The Mongolian Death Worm is said to be a giant, reddish worm anywhere from 2 to 5 feet long. Locals refer to it as the Allghoi khorkoi (intestine worm), due to the fact it apparently resembles cow intestines.

The worm is famous among the area’s nomadic tribes. They believe the worm travels beneath the sands and surfaces to attack their livestock. It does this by spitting a kind of venom or acid at them.

If that isn’t terrifying enough, it is also said that the worm can emit an electric charge and/or psychic blasts. Some believe it can kill a man just by looking at him, and several human deaths have been attributed to the worm. Some scholars believe the worm was used historically to explain deaths caused by heat stroke in the desert.

In the early nineties, an expedition was organized to try and find evidence of the worm. Thankfully, all they found were stories and superstitions with no hard evidence.

An interpretation of the cryptid Mongolian death worm by Belgian painter Pieter Dirkx. (Pieter Dirx / CC BY SA 1.0)

An interpretation of the cryptid Mongolian death worm by Belgian painter Pieter Dirkx. (Pieter Dirx / CC BY SA 1.0 )

6.         The Jersey Devil: A Monster and a Mascot

The Jersey Devil feels somewhat like a precursor to the Mothman: a horror story that became a cryptid and then became a local celebrity. While today the Jersey Devil is most commonly associated with the New Jersey hockey team, its actual history goes back to the 1700s.

The legend of the Jersey Devil first became widespread in the 18th century. Locals believed it was the child of a local witch known as “Mother Leeds” and the devil himself. The creature was said to be an animal hybrid. It had the head and hooves of a horse but with a long neck and the wings of a bat. Its eyes glowed a bright red, and the creature would let out a terrible high-pitched screech when spotted.

People believed the devil hunted local livestock and poisoned local creeks and streams. Over the years, there have been various sightings, but the most famous was made in 1909 when thousands of people in the region reported seeing it around the same time. In the 1960s, a $10,000 bounty was put out on the creature but no one has claimed it. Yet.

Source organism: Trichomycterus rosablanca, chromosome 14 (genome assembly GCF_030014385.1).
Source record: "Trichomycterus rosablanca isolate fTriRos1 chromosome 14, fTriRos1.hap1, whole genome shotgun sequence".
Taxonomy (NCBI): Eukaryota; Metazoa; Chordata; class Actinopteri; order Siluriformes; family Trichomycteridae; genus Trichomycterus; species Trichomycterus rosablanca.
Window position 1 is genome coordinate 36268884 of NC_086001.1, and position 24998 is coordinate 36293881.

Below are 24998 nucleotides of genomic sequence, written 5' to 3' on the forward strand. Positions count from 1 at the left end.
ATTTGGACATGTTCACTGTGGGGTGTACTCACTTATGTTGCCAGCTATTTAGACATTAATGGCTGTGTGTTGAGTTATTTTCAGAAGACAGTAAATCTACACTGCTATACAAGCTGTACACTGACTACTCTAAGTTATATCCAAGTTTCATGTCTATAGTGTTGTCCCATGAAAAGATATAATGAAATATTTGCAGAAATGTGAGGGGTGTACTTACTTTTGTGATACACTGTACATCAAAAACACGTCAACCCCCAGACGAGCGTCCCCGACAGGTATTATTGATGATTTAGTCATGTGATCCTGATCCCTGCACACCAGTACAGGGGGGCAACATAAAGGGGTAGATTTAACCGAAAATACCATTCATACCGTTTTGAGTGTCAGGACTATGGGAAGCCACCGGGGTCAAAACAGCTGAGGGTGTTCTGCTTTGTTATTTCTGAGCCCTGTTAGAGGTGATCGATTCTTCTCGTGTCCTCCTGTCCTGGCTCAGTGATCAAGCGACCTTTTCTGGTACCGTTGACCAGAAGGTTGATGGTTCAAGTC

The Jersey Devil is another cryptid turned celebrity. If it ever turns up, there will be a line for miles to take pictures with it! (Daniel Eskridge / Adobe Stock)

The Jersey Devil is another cryptid turned celebrity. If it ever turns up, there will be a line for miles to take pictures with it! ( Daniel Eskridge / Adobe Stock)

7.         The Yeti: The Abominable Snowman of the Himalayas

No list of famous cryptids can be complete without mentioning the Yeti, or Abominable Snowman. The Yeti is remarkably similar to the Sasquatch in appearance. It is said to be a large, ape-like biped that lives in the Himalayas of Nepal and Tibet.

While the Yeti first became world famous during the 20th century, its history is much older. Central Asian folklore has been describing creatures that resemble the Yeti for hundreds of years. This folklore, as well as most alleged eyewitnesses describe the Yeti as actually having dark-colored fur , but for some reason, pop culture has made the Yeti white.

Modern sightings began in the 1800s, when westerners first began climbing the Himalayas. Many of these climbers reported finding large primate footprints in the snow, much too large to be human. Throughout the 1800s and the 1900s, these sightings continued, with some mountaineers claiming to have been stalked by the Yeti.

As the Yeti grew in popularity, it led to several high-profile hoaxes, such as the famous faked film produced by a Fox television show. But not everyone is convinced the Yeti is a hoax. Every year people claim to spot the beast. Even the United States government has gotten involved, releasing a document outlining official regulations for the hunting of Yetis.

The Yeti or Abominable Snowman has been reported since the 1700s, yet no solid evidence of this cryptid has been found. (Alien Cat / Adobe Stock)

The Yeti or Abominable Snowman has been reported since the 1700s, yet no solid evidence of this cryptid has been found. ( Alien Cat / Adobe Stock)

Conclusion

It is easy to scoff at the cryptids on this list. They all seem too outlandish to be true. Most cryptids that have been proven weren’t that surprising in hindsight. Gorillas that live in the mountains? Not very terrifying or shocking.

In all likelihood, none of the entries on this list will ever be proven to exist. But who knows? Scientists have scoffed and been proven wrong before. Perhaps if enough people spot them, we’ll have to take them a little more seriously.

Top Image: Hundreds of people report cryptid sightings like Bigfoot every year. Will definitive proof ever be found?           Source: Dave / Adobe Stock

By Robbie Mitchell

References

Lewis, R. November 15, 2016. Chupacabra. Encyclopedia Britannica. Available at: https://www.britannica.com/topic/chupacabra

Radford, B. November 27, 2017. The Yeti: Asia's Abominable Snowman . Live Science. Available at: https://www.livescience.com/25072-yeti-abominable-snowman.html

Radford, B. Jun 20, 2014. Mongolian Death Worm: Elusive Legend of the Gobi Desert . Available at: https://www.livescience.com/46450-mongolian-death-worm.html  

Regal, B. and Esposito, F. 2018. The Secret History of the Jersey Devil: How Quakers, Hucksters, and Benjamin Franklin Created a Monster . John Hopkins University Press.